In terms of investment structure, streetTRACKS Gold Shares is a grantor trust, not a 40 Act Fund like most ETFs. The rules of diversification for an open end 40 Act fund make it challenging to manage a concentrated portfolio of a commodity like gold. Hence the use of the grantor trust structure. The trust’s sole asset is physical gold bullion and it does not participate in any derivative transaction. The trust’s gold cannot be lent or leased out to the market because it is held in an allocated account. The word allocated means that specific gold bars the trust owns are individually identified and kept segregated from all the other gold by HSBC Bank, USA, the custodian, in its vault in London.

One question we receive quite frequently is what gold price does GLD actually track? GLD is designed to track the spot price of gold. The spot price of gold refers to the price of gold for immediate delivery. The net asset value of the trust is calculated each day based on the value of the gold held by the trust as determined by the London PM fixed. During the course of the trading day, the price of gold is determined by market forces in the global over the counter market for gold.

As an example, on April 10th, the London PM fixed was $928 even for one ounce of gold. The NAV for GLD was set at $91.56 in the morning of April 10th based on that London PM fixed. The interday NAV for gold will vary over the course of the day based on the movement of the spot price. The futures price of gold is used for futures contracts and represents the price to be paid on the date of the delivery of gold in the future. In normal markets, the future’s price for gold is higher than the spot price, so it’s important to realize that GLD is structured to track the spot price of gold not the futures price.

We sometimes receive questions from advisors who are concerned whether or not GLD is accurately tracking the gold price. Almost always, these advisors have seen the futures price of gold and they forget that the futures and spot price of gold are usually different.

Let’s spend a moment on the tax treatment of GLD. In the U.S., GLD Shares are eligible for inclusion in retirement plans such as IRAs and 401(k)s. The IRS looks through the equity structure of the product and treats the shares as an investment in the underlying asset, gold bullion. The tax code exempts gold bullion investment products from the collectibles category for IRA purposes. And just to make certain, streetTRACKS Gold Shares obtained a private letter ruling from the IRS to confirm that GLD qualifies as an exemption.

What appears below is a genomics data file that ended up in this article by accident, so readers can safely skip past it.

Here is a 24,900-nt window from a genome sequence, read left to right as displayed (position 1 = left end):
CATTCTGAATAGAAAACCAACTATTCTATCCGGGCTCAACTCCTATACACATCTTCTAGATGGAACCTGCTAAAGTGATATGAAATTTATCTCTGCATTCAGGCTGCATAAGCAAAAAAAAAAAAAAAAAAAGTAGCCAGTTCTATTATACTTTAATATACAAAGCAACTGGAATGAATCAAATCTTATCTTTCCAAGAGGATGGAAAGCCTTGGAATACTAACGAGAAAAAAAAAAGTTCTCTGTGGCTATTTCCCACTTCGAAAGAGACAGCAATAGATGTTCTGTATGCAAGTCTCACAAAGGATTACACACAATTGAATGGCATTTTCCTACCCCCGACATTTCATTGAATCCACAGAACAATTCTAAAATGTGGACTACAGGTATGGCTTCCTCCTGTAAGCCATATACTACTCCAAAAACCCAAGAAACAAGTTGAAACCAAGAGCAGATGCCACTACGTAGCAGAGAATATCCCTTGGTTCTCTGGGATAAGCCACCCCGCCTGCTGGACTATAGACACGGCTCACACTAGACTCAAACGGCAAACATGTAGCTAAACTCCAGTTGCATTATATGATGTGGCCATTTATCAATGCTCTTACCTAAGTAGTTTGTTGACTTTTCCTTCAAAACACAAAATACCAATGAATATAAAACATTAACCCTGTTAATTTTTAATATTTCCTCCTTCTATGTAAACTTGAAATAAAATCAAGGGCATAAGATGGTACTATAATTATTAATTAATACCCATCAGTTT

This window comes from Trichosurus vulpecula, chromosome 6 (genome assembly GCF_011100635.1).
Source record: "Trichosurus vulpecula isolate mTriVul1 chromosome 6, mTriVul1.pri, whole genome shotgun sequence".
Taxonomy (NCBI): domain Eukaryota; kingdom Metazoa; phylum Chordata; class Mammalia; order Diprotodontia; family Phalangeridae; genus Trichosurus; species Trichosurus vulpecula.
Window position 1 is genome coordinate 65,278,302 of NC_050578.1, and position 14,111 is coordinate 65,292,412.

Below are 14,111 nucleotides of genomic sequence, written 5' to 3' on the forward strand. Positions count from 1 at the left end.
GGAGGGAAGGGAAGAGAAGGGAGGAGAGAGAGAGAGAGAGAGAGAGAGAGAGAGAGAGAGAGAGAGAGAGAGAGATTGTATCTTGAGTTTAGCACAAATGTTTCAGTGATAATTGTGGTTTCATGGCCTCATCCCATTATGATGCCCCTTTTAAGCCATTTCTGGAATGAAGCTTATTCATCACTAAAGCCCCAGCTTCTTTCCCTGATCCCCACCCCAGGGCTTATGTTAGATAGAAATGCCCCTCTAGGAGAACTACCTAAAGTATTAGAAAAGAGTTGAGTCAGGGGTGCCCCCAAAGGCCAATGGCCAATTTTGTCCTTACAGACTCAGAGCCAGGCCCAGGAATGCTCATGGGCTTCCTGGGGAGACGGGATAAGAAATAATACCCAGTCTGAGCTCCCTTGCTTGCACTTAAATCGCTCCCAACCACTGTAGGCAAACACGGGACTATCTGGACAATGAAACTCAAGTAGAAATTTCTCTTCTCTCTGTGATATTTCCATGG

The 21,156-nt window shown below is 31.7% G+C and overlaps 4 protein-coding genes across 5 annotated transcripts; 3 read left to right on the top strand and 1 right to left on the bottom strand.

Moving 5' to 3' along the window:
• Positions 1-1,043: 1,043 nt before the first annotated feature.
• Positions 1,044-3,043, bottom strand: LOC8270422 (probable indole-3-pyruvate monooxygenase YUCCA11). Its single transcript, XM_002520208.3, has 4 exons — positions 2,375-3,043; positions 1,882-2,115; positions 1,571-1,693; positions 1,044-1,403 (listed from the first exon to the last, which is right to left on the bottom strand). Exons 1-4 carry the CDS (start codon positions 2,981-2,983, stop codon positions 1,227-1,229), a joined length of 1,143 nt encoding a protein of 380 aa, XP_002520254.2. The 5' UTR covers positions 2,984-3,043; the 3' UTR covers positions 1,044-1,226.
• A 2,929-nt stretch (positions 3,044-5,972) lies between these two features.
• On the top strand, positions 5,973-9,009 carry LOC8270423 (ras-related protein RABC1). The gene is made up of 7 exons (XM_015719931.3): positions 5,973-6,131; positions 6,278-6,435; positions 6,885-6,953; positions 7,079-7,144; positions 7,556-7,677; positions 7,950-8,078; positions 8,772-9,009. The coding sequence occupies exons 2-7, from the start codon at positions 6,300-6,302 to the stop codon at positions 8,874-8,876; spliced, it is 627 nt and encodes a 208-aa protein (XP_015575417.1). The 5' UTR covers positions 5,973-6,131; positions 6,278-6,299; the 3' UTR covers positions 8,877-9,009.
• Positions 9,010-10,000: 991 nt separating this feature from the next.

However, under the U.S. tax code, the exemption from the collectibles category for gold bullion applies only to retirement plans. For capital gains tax purposes, the IRS still treats gold bullion investment products as collectibles, so that gains after one year are taxed at 28%. That means that GLD shares also have a long term capital gains tax rate of 28% rather than the 15% cap gains rate on other equity securities. Legislation to fix this anomaly has been introduced in Congress with bipartisan support in both the House and the Senate, and we’ll certainly keep you posted when new developments arise.

So, in conclusion, based on gold’s investment characteristics, it can be considered a strategic asset class for inclusion in many types of portfolios. From a tactical standpoint, given the high cost of extraction and strong demand, the outlook could be strong as well. In terms of implementing a gold investment, exchange traded products such as GLD, the streetTRACKS Gold Shares are often the most efficient method.

So at this point we’ll turn the call over to questions, and I do want to point out that for more information on GLD or the streetTRACKS Gold Shares, we encourage you to visit either or our SPDR ETF site, For more information on gold in general, we encourage you to visit Finally, please remember, that at some point over the course of the next few days, all webcast attendees will receive an email providing you with a link to the primary research whitepaper that Natalie Dempster referenced in her presentation. The piece, entitled Gold: The Strategic Case, will be sent to you via email early next week. And now we’ll turn to questions.

Q & A Transcript

TOM: Let’s turn to our first question. We’ve actually received a number of questions on the same topic, and that really goes to how is gold accounted for in the vault, and can we talk a little bit about the custody and audit process that’s used. So let me turn this over to George Milling-Stanley.

GEORGE MILLING-STANLEY: Thanks, Tom. The auditors of the trust of Deloitte & Company, they audit the gold that the trust owns on behalf of shareholders once a year and the audit report is published in our filings with the Securities and Exchange Commission in Washington, and we also make it public on the trust’s website as well.

In addition to that formal legal audit that takes place every year, as part of the trust’s own internal audit program there are two spot check inspections every year by an independent verification company and they also report to the trust as well. And, then in addition, finally there are due diligence visits every year made by executives of the World Gold Council and by other people associated with the trust, so the gold is definitely there. It is verified legally and independently, and there’s no question about it. Essentially the custody arrangements for the trust’s gold are the same that has been good enough for governments, central banks, multilateral organizations like the International Monetary Fund, and investors for hundreds of years. They’re good enough for them, they’re good enough for us.